Minister of Transport and Public Works Francis Kasaila has said the feasibility study on the Shire-Zambezi Waterway Project has been completed and is ready for adoption by the three member states—Malawi, Mozambique and Zambia.
In an interview early this week, Kasaila said the study is expected to be adopted in February at a ministerial meeting in Lusaka, Zambia.
The objective of the study was to ascertain if Shire and Zambezi rivers are navigable and to demonstrate its technical, economical, financial, social and environmental viability and sustainability.
Said Kasaila: “The feasibility study on the Shire-Zambezi Waterway Project has been completed and what remains now is for it to be adopted at the next ministerial meeting which is due next month in Zambia.
“The main objective of the meeting would be to discuss the report and also look at questions concerning the data, after which we should say the study has been adopted.”
He was optimistic the discussions would yield results to excite Malawians.
“We are optimistic this project will finally take off and contribute to Malawi’s economic growth by utilising transport cost-cutting opportunities that the port will bring, not only to Malawi, but also to countries around us,” he said.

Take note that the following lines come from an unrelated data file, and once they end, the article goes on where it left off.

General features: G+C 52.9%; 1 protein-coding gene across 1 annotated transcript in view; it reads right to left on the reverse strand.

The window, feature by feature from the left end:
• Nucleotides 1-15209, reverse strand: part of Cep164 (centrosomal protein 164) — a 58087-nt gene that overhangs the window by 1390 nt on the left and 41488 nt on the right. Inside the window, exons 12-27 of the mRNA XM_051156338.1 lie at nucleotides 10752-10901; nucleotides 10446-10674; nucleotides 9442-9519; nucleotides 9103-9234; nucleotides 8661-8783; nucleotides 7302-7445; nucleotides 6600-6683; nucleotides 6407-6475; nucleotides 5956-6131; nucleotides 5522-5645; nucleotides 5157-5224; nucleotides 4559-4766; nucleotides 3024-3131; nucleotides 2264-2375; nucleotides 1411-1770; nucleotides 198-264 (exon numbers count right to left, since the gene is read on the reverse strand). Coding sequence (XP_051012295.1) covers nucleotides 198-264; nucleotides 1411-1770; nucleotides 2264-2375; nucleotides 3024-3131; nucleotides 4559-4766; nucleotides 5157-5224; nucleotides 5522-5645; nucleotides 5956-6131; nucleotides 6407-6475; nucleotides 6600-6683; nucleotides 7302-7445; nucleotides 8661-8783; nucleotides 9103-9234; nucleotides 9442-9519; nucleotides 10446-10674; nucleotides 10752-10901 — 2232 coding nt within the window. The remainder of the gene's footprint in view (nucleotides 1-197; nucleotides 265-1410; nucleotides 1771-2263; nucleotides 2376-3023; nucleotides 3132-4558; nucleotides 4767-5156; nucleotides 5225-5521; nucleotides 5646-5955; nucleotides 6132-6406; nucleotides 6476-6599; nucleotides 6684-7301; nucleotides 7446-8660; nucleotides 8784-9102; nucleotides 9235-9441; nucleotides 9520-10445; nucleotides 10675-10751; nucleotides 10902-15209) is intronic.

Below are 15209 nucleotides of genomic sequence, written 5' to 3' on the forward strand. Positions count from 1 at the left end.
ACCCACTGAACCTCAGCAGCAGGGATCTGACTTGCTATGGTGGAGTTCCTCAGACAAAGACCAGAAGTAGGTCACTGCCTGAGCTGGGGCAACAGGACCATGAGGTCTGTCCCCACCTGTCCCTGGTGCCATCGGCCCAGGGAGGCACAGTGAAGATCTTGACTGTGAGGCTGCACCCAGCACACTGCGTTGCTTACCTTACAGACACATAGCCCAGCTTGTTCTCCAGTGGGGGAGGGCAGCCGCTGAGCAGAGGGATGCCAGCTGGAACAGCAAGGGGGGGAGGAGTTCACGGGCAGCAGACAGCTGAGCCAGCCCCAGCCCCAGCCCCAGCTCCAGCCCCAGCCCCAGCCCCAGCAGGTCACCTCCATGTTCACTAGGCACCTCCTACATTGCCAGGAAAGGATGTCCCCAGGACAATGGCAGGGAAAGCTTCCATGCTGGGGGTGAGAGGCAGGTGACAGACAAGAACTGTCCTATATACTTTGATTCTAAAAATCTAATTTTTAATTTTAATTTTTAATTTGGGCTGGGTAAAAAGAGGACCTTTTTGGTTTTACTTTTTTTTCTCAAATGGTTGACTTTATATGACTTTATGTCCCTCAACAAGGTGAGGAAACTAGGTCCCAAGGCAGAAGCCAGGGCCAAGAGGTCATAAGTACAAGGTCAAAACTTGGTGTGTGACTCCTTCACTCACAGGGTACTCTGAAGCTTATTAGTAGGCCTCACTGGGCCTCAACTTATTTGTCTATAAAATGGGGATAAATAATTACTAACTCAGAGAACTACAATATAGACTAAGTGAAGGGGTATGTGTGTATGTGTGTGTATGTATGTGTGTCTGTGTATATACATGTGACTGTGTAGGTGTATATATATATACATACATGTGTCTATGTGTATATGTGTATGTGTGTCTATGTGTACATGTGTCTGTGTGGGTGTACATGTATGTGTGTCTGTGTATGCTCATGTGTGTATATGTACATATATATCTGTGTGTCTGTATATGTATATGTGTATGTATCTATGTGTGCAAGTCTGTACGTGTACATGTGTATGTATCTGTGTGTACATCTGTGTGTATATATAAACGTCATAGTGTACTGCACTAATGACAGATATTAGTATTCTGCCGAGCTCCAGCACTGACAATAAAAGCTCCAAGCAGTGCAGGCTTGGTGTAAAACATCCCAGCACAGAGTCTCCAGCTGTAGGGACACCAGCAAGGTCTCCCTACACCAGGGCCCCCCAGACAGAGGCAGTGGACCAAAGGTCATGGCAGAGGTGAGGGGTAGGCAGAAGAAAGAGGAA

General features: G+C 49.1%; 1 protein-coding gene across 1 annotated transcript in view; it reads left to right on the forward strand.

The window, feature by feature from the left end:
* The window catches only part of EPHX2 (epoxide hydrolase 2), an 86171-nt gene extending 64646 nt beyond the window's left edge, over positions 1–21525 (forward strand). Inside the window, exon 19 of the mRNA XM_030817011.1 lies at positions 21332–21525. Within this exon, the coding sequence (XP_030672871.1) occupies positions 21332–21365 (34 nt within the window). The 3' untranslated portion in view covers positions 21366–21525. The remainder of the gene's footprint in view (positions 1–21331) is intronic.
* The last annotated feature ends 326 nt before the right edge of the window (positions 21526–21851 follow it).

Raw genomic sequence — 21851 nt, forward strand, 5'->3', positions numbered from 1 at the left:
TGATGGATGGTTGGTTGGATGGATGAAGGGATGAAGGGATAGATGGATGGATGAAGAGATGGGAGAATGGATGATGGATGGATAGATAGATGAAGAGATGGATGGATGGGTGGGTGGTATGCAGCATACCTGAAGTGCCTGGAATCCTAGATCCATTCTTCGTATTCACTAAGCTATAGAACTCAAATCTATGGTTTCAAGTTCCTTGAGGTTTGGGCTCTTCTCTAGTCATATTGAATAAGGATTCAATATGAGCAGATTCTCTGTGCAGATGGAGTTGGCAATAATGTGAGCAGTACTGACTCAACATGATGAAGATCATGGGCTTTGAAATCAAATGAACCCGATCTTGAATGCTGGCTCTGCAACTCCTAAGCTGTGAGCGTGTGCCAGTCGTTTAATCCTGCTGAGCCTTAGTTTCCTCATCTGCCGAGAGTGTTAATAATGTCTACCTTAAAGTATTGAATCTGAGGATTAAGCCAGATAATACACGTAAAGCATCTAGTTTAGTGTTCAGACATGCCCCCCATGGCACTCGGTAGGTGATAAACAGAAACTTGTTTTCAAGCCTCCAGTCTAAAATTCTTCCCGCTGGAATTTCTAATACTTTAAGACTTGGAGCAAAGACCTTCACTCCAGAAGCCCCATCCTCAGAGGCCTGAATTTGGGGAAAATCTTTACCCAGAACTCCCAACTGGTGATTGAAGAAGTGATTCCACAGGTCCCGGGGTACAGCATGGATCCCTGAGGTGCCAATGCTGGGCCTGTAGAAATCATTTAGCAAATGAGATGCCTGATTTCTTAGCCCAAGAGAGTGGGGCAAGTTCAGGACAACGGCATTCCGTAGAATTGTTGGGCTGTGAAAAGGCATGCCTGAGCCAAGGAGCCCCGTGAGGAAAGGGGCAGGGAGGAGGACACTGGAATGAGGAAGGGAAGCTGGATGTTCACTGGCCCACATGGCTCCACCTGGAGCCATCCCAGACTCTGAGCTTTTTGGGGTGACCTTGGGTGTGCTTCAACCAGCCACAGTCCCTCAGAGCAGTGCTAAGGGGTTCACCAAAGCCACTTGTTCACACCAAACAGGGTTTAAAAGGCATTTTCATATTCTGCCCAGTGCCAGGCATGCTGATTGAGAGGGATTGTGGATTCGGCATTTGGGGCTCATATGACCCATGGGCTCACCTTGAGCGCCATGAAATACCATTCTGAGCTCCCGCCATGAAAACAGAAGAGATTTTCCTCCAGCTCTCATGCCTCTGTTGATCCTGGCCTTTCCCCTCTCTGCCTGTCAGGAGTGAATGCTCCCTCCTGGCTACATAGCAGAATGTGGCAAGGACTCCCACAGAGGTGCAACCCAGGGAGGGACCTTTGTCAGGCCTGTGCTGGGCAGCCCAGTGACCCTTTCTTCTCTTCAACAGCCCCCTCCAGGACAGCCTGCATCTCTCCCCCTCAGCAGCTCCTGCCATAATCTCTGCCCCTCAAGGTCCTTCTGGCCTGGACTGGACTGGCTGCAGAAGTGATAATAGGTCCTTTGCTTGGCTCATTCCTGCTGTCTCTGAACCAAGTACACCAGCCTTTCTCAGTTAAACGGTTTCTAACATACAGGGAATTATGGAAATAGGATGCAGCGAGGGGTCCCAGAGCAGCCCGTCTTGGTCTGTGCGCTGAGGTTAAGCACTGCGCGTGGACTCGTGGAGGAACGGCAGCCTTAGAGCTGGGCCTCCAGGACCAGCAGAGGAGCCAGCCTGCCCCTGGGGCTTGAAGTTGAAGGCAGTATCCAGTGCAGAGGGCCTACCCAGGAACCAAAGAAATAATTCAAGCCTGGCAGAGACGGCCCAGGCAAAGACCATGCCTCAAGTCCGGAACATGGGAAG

The project involves the construction of an inland port in Nsanje to provide a direct waterway transport system between the southern Malawi district and the port of Chinde in Mozambique, which is 238 kilometres away.
The waterway is expected to link landlocked Malawi—which has for decades been reeling from the negative impact of high transport costs—to the Indian Ocean through the port of Chinde.
A 2011 study by Malawi Lake Basin Programme on cross-border trade indicated that Malawi could save $173 million (about K128 billion) of the total annual import bill once the port is fully operational.
In September last year, transport ministers from the three countries met in Lilongwe to review and adopt a report by the Hydro Plan GmbH (Private) Limited, a consulting firm identified by the Southern African Development Community (Sadc) to work on the feasibility study.
According to the consultants, the project is viable but would require the commitment of the three countries to come to pass.
In a separate interview, president of the Chattered Institute of Logistics and Transport in Malawi, Stallard Mpata, who is also former principal secretary in the Ministry of Transport and Public Works, urged the government to adopt measures that would reduce transportation costs in the country.
Such measures include the utilisation of the major projects and infrastructural developments being undertaken in the transport sector such as the Shire-Zambezi Waterway and railway line.
The African Development Bank (AfDB)—through the Common Market for Eastern and Southern Africa (Comesa)—approved $3.5 million (about K2.6 billion) towards conducting a comprehensive feasibility study on the Shire-Zambezi Waterway Project which started in 2012.
The Nsanje Inland Port was inaugurated on 23 October 2010 by former president, the late Bingu wa Mutharika and is expected to cut Malawi’s imports and exports bill by about 40 percent.